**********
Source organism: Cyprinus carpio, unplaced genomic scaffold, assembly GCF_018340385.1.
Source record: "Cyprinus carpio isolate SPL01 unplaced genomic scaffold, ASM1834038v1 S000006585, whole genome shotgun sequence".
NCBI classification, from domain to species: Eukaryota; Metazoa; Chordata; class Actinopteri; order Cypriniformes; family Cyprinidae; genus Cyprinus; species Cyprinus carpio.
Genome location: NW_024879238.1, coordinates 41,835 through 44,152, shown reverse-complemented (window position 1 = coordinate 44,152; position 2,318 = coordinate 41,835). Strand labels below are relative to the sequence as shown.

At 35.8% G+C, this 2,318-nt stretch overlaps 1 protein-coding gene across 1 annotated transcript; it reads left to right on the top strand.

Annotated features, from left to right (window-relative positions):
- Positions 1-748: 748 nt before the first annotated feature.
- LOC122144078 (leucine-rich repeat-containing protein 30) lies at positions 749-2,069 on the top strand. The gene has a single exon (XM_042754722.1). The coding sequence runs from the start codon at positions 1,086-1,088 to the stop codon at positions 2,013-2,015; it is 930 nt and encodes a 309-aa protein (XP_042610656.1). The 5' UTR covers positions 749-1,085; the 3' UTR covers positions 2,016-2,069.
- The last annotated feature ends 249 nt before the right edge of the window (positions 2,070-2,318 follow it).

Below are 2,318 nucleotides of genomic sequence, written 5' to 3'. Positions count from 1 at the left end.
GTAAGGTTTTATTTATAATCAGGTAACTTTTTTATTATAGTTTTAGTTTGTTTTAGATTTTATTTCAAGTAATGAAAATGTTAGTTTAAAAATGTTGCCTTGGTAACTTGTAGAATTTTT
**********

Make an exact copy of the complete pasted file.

Source organism: Cyprinus carpio, unplaced genomic scaffold, assembly GCF_018340385.1.
Source record: "Cyprinus carpio isolate SPL01 unplaced genomic scaffold, ASM1834038v1 S000006585, whole genome shotgun sequence".
NCBI classification, from domain to species: Eukaryota; Metazoa; Chordata; class Actinopteri; order Cypriniformes; family Cyprinidae; genus Cyprinus; species Cyprinus carpio.
Genome location: NW_024879238.1, coordinates 41,835 through 44,152, shown reverse-complemented (window position 1 = coordinate 44,152; position 2,318 = coordinate 41,835). Strand labels below are relative to the sequence as shown.

At 35.8% G+C, this 2,318-nt stretch overlaps 1 protein-coding gene across 1 annotated transcript; it reads left to right on the top strand.

Annotated features, from left to right (window-relative positions):
- Positions 1-748: 748 nt before the first annotated feature.
- LOC122144078 (leucine-rich repeat-containing protein 30) lies at positions 749-2,069 on the top strand. The gene has a single exon (XM_042754722.1). The coding sequence runs from the start codon at positions 1,086-1,088 to the stop codon at positions 2,013-2,015; it is 930 nt and encodes a 309-aa protein (XP_042610656.1). The 5' UTR covers positions 749-1,085; the 3' UTR covers positions 2,016-2,069.
- The last annotated feature ends 249 nt before the right edge of the window (positions 2,070-2,318 follow it).

Below are 2,318 nucleotides of genomic sequence, written 5' to 3'. Positions count from 1 at the left end.
GTAAGGTTTTATTTATAATCAGGTAACTTTTTTATTATAGTTTTAGTTTGTTTTAGATTTTATTTCAAGTAATGAAAATGTTAGTTTAAAAATGTTGCCTTGGTAACTTGTAGAATTTTT